Sunday, 4 May 2014

ILaiyaraaja's Music and Emotions-VI-Humour-I

Humour is by far the most significant activity of the human brain’ said Edward de Bono, the father of Lateral Thinking.  

One does not need to be an expert to vouch for this. One does not need to know the functioning of brain. One does not even need to know about the lower frontal lobes (part of the brain considered to be the location of sense of humour). All it needs is that ‘sense’.  

Humour changes the way one looks at life. It brings joy, happiness, calmness and most importantly relaxes all parts of the body. Personally speaking, it is the sense of humour that has kept me-and keeping me- going even at times of worst crises. 

That brings me to one interesting poem by a spontaneous poet. Kavi KaaLamegam not only looked at things in life with humour but also composed poems laced with humour- bordering on sarcasm.  

Once unable to bear the heat (this is of course universal and perennial right?), he bought a glass of butter milk from a lady. Similar to the tea served at homes where we are unwanted guests, it had more of ‘two parts of hydrogen and one part of oxygen’. The poet looked at the lady and sang: 

''கார்' என்று பேர் படைத்தாய் ககனத்து உறும்போது
'நீர்' என்று பேர் படைத்தாய் கொடுந்தரையில் வந்ததற்பின்
வார் ஒன்று மென்முலையார் ஆய்ச்சியர்கை வந்ததற்பின்
மோர்' என்று பேர் படைத்தாய் முப்பேறும் பெற்றாயே'

Oh Butter milk! You were called as the cloud when you were on the sky. You were called as water after you reached the earth. You are now called as Buttermilk after these beautiful ladies ‘handled’ you. Wonderful! You have attained ‘moksha’. 

The innocent lady would not have understood anything and probably would have even imagined that the great poet considered her concoction to be the elixir and therefore was singing a paean and showering encomiums on her! 

Humour-a great way to ease the pressure and the best way to fight anger! 

As we all know, music too has the same power. What happens when the two combine? 

Listen to this song from the Telugu film ‘Indrudu Chandrudu’(1990) and you will know. 

Contrary to the popular perception, ILaiyaraaja has a great sense of humour. I heard a director once say as to how he would laugh like a child while watching comedy sequences in movies while writing notes (background score)  for the same. His score for comedy sequences speaks volumes about his sense of humour. Apart from this, he also scored for songs that evoke laughter. The composition under discussion is one. Brilliantly tuned in Pahaadi, one of his most favourite ragas and a raga which can hardly be confined to a structure, the composition has dominant shades and contours of S.E.Asian music.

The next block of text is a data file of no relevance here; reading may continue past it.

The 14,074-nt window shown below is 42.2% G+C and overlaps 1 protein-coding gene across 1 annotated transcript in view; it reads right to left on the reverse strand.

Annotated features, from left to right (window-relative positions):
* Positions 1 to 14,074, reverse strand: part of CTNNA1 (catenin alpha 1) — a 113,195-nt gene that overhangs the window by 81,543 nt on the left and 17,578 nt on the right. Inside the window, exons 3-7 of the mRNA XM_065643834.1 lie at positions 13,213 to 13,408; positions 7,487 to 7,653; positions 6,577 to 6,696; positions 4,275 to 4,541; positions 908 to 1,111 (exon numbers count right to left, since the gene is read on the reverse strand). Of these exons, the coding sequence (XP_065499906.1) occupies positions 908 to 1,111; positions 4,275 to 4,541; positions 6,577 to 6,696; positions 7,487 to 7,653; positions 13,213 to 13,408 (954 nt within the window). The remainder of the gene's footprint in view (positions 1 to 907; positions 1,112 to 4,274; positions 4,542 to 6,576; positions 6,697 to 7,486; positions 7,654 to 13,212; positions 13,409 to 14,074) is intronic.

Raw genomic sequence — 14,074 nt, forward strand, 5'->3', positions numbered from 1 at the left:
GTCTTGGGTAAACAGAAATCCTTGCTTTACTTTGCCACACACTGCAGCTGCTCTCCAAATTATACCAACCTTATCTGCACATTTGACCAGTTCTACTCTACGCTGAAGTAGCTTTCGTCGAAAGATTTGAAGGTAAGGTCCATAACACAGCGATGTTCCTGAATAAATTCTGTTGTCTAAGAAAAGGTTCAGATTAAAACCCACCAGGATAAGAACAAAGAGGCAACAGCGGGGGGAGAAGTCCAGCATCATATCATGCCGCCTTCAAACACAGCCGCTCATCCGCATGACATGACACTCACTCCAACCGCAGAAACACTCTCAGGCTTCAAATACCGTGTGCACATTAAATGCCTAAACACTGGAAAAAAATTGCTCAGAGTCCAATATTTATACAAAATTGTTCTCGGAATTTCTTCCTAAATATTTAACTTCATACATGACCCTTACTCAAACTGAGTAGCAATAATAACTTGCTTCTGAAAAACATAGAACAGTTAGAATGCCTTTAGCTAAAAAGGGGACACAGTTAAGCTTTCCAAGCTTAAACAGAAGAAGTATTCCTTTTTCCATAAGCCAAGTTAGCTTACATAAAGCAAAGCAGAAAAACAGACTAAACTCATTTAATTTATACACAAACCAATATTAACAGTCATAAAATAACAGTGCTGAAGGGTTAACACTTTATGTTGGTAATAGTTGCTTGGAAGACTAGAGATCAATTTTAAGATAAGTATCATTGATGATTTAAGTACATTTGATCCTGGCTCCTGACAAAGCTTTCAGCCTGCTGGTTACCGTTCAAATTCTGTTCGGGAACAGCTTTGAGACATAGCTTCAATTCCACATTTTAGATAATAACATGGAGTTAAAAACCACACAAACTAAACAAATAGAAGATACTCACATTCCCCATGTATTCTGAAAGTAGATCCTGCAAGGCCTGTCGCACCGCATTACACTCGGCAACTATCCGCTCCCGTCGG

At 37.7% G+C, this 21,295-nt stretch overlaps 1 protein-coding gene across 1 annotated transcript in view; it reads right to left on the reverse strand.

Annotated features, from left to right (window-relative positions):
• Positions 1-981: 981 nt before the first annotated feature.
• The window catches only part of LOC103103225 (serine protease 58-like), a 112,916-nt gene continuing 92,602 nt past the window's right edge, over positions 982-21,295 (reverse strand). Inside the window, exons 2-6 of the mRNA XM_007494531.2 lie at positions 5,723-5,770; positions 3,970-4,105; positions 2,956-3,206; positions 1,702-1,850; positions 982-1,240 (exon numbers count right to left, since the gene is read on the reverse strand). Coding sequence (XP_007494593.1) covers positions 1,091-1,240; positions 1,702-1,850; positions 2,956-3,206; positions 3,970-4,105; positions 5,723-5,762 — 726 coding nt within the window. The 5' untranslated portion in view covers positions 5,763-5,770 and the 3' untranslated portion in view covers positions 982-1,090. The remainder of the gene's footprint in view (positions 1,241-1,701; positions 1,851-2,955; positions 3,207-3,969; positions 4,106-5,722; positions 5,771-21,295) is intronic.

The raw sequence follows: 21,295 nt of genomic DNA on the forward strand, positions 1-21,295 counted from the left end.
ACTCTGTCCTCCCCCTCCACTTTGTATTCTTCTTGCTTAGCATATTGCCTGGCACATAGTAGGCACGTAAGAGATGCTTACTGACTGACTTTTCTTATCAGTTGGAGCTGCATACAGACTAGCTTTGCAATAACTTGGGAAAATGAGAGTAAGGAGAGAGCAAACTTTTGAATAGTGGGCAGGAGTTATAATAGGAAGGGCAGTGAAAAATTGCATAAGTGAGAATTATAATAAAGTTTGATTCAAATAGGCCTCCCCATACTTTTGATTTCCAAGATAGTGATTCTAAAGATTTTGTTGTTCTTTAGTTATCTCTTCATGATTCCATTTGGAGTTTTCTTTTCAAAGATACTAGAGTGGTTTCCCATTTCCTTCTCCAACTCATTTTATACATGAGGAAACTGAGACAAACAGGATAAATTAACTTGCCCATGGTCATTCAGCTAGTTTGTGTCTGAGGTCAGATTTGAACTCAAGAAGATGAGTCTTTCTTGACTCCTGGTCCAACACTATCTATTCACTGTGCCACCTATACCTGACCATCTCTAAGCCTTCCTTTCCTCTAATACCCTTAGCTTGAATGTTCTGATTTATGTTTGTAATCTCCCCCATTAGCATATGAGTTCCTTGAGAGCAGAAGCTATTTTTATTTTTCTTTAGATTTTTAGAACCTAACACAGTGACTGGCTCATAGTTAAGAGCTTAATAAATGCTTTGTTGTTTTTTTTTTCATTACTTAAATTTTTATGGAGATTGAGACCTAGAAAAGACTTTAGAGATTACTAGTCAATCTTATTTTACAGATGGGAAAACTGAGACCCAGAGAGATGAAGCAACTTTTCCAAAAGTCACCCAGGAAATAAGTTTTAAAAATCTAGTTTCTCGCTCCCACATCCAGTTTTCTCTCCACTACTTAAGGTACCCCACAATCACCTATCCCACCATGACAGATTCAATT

While saying this, one must also appreciate the way S.P.B. perceives the sequence, assimilates it and delivers it with aplomb.  

Nachchina foodu’ opens with a bang. The percussion sounds and echoes. Exactly at the third beat, another percussion instrument sounds ‘ta ri ki ta’ 4 times and this is repeated at the 7th beat. After one avartanam of adi taaLam, the pulsating beats start and go as ‘ta ki ta/ta ki ta/ta ka’. The stress on the 1st,4th and the 7th almost throughout the song mak es it more exciting and mouth watering!  

It is breezy and bouncing too as the keys play the notes of the first line of the Pallavi and with flute drawing the Pahaadi sketch with poise.   

The Pallavi in the ‘twin’ voices of SPB is amazing to say the least. How he managed the tonal modulation is a billion dollar question. One sees creditable depths of the voice, the raga and of course the humour. 

Replete with delightful melodious notes, the first interlude is a veritable treat of noodles and sauce with the guitar and the South East Asian instrument moving with delight. The Flute adds to the pleasantness. An enjoyable delicacy! 

Expressiveness is at its best with repartees from the ‘other’ voice of SPB. The subtle strands of phrasings and caressing flute make the experience livelier. 

The second interlude throbs with melodic and rhythmic vibrations. One set of sharp percussion sounds ta ka dhi mi while the other set sounds it rather subtly. After one avartanam, the crafty keys continue the S.E.Asian treat while the mandolin dishes out a Hyderabadi Briyani. 

It touches the acme of musical joy towards the end of the second charaNam with the raga’s melodic colours oozing with humour and laughter.
A delicious and sumptuous meal!!

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